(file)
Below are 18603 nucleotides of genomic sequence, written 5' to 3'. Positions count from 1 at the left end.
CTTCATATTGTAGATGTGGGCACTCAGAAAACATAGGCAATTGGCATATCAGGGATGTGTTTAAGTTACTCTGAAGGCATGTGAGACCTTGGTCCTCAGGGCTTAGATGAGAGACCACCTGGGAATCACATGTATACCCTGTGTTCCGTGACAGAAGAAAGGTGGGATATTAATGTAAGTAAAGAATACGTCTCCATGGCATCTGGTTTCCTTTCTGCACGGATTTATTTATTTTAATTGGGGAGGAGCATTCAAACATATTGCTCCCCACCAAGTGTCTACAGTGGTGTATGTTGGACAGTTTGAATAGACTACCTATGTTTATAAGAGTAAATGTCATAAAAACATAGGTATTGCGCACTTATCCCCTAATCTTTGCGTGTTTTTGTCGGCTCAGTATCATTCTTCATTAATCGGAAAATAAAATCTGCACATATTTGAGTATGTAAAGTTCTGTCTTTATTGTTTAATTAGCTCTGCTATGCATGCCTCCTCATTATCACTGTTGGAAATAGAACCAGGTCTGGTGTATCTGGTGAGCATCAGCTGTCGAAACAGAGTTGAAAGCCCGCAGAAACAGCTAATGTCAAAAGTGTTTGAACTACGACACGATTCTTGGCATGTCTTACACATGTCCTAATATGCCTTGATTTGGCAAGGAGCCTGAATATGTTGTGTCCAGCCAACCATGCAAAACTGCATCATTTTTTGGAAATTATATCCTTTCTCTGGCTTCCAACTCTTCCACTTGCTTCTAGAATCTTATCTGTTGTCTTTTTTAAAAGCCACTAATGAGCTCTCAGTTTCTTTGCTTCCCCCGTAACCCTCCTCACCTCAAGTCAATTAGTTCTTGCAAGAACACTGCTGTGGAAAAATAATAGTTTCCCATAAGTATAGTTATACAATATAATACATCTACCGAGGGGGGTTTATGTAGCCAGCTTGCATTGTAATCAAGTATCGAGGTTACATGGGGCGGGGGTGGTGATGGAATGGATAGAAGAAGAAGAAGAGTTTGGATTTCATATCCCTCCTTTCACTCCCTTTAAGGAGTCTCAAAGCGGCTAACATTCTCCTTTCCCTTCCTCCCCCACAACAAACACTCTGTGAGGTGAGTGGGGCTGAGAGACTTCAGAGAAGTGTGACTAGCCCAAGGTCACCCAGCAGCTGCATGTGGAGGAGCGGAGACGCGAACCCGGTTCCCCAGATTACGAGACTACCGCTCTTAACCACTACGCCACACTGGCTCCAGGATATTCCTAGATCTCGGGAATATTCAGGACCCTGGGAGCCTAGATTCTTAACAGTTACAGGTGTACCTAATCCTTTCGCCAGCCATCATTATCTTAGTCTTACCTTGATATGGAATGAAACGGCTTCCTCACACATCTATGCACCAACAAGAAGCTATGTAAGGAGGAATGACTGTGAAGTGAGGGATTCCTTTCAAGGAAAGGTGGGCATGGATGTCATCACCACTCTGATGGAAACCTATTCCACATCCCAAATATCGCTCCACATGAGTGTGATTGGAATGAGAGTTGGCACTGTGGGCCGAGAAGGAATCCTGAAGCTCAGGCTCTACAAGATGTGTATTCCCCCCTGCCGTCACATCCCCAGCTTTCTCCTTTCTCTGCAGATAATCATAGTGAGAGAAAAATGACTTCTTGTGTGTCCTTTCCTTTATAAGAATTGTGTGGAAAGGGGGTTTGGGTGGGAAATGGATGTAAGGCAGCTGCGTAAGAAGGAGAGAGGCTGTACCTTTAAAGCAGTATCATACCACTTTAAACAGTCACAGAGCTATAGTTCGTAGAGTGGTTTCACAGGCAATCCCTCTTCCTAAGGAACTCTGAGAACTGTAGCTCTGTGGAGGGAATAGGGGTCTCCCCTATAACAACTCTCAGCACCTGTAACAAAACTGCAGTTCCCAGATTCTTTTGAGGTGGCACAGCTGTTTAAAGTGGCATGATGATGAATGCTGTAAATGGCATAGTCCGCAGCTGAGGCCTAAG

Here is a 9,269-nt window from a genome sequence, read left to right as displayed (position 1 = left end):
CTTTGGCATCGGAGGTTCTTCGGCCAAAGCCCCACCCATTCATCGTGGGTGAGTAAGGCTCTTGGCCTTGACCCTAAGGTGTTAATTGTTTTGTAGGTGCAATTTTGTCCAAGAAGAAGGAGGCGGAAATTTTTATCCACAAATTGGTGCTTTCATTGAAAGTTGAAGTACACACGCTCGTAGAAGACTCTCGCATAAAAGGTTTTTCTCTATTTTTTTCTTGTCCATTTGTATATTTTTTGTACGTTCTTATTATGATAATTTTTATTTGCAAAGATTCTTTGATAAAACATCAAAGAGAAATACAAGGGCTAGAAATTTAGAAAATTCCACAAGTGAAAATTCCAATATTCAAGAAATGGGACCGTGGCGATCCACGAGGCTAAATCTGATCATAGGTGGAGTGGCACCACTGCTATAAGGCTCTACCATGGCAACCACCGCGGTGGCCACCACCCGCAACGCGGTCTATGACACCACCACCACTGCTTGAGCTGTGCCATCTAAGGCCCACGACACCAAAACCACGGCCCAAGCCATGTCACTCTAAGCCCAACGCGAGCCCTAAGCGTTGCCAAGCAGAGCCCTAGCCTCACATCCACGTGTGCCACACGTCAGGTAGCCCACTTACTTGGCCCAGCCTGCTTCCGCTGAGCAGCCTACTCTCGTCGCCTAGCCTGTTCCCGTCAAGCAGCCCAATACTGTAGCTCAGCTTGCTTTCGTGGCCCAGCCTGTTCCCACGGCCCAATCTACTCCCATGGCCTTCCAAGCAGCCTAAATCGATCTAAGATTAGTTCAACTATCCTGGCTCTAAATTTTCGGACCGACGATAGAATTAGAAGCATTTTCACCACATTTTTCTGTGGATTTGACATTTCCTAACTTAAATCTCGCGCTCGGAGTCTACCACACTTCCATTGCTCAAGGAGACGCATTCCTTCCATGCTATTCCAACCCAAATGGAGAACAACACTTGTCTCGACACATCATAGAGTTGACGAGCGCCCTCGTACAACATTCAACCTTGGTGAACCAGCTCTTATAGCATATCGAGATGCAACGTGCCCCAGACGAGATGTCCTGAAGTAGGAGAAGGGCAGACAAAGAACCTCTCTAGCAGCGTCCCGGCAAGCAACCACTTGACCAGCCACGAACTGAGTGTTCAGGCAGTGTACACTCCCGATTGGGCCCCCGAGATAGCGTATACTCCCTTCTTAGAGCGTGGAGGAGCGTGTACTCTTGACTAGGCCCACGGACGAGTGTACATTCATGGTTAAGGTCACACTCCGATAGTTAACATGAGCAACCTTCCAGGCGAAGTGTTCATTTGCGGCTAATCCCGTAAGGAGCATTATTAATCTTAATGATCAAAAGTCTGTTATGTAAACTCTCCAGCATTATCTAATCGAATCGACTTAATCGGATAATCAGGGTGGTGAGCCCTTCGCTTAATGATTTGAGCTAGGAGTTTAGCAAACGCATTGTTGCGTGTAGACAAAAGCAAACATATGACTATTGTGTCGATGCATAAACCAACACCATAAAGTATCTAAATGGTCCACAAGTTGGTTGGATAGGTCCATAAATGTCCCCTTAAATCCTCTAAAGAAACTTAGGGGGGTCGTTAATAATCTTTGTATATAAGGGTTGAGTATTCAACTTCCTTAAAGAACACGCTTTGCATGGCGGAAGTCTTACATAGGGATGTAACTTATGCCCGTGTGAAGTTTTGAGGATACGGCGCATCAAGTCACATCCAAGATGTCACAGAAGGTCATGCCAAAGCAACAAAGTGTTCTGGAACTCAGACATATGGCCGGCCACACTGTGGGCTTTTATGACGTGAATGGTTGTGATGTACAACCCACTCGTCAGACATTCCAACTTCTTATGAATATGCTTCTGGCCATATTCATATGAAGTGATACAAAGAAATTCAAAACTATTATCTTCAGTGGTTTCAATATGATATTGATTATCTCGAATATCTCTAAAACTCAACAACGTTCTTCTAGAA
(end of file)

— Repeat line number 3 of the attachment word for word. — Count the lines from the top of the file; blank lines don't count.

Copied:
Here is a 9,269-nt window from a genome sequence, read left to right as displayed (position 1 = left end):